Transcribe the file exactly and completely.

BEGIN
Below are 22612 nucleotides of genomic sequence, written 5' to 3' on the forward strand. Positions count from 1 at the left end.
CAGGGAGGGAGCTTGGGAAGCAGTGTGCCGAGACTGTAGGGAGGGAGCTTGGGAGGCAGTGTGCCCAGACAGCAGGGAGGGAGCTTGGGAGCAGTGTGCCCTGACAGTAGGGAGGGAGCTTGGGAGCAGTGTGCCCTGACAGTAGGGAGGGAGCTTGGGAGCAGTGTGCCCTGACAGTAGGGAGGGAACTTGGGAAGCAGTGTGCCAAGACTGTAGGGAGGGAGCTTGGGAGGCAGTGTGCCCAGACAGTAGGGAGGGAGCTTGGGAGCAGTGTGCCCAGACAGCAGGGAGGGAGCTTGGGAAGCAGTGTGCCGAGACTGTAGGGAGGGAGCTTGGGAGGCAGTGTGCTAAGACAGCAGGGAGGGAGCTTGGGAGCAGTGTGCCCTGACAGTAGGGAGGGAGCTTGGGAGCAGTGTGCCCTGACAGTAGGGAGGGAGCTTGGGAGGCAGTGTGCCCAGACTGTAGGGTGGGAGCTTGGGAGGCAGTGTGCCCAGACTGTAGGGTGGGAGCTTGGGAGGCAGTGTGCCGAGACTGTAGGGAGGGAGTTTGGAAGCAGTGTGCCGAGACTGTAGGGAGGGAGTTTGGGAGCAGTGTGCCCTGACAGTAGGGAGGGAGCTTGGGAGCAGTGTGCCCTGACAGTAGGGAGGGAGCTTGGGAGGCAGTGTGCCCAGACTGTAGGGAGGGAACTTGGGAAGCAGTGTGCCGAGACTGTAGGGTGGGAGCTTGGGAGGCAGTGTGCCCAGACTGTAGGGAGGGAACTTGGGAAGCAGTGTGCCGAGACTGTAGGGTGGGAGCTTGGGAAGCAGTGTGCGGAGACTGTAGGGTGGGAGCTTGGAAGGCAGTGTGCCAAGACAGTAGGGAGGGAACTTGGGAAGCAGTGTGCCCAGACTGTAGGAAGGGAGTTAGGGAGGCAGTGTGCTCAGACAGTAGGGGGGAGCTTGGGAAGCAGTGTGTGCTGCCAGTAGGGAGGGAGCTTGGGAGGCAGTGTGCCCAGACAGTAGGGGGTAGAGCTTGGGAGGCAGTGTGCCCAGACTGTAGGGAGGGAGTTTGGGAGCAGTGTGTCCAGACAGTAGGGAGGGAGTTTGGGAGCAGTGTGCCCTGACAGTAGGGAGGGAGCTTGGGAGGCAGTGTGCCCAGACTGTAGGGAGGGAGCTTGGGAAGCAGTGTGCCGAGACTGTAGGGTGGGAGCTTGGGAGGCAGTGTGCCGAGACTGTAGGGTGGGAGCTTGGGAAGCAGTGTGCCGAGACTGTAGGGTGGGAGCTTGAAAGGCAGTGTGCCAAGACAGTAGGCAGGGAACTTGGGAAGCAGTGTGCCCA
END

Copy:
Below are 22612 nucleotides of genomic sequence, written 5' to 3' on the forward strand. Positions count from 1 at the left end.
CAGGGAGGGAGCTTGGGAAGCAGTGTGCCGAGACTGTAGGGAGGGAGCTTGGGAGGCAGTGTGCCCAGACAGCAGGGAGGGAGCTTGGGAGCAGTGTGCCCTGACAGTAGGGAGGGAGCTTGGGAGCAGTGTGCCCTGACAGTAGGGAGGGAGCTTGGGAGCAGTGTGCCCTGACAGTAGGGAGGGAACTTGGGAAGCAGTGTGCCAAGACTGTAGGGAGGGAGCTTGGGAGGCAGTGTGCCCAGACAGTAGGGAGGGAGCTTGGGAGCAGTGTGCCCAGACAGCAGGGAGGGAGCTTGGGAAGCAGTGTGCCGAGACTGTAGGGAGGGAGCTTGGGAGGCAGTGTGCTAAGACAGCAGGGAGGGAGCTTGGGAGCAGTGTGCCCTGACAGTAGGGAGGGAGCTTGGGAGCAGTGTGCCCTGACAGTAGGGAGGGAGCTTGGGAGGCAGTGTGCCCAGACTGTAGGGTGGGAGCTTGGGAGGCAGTGTGCCCAGACTGTAGGGTGGGAGCTTGGGAGGCAGTGTGCCGAGACTGTAGGGAGGGAGTTTGGAAGCAGTGTGCCGAGACTGTAGGGAGGGAGTTTGGGAGCAGTGTGCCCTGACAGTAGGGAGGGAGCTTGGGAGCAGTGTGCCCTGACAGTAGGGAGGGAGCTTGGGAGGCAGTGTGCCCAGACTGTAGGGAGGGAACTTGGGAAGCAGTGTGCCGAGACTGTAGGGTGGGAGCTTGGGAGGCAGTGTGCCCAGACTGTAGGGAGGGAACTTGGGAAGCAGTGTGCCGAGACTGTAGGGTGGGAGCTTGGGAAGCAGTGTGCGGAGACTGTAGGGTGGGAGCTTGGAAGGCAGTGTGCCAAGACAGTAGGGAGGGAACTTGGGAAGCAGTGTGCCCAGACTGTAGGAAGGGAGTTAGGGAGGCAGTGTGCTCAGACAGTAGGGGGGAGCTTGGGAAGCAGTGTGTGCTGCCAGTAGGGAGGGAGCTTGGGAGGCAGTGTGCCCAGACAGTAGGGGGTAGAGCTTGGGAGGCAGTGTGCCCAGACTGTAGGGAGGGAGTTTGGGAGCAGTGTGTCCAGACAGTAGGGAGGGAGTTTGGGAGCAGTGTGCCCTGACAGTAGGGAGGGAGCTTGGGAGGCAGTGTGCCCAGACTGTAGGGAGGGAGCTTGGGAAGCAGTGTGCCGAGACTGTAGGGTGGGAGCTTGGGAGGCAGTGTGCCGAGACTGTAGGGTGGGAGCTTGGGAAGCAGTGTGCCGAGACTGTAGGGTGGGAGCTTGAAAGGCAGTGTGCCAAGACAGTAGGCAGGGAACTTGGGAAGCAGTGTGCCCA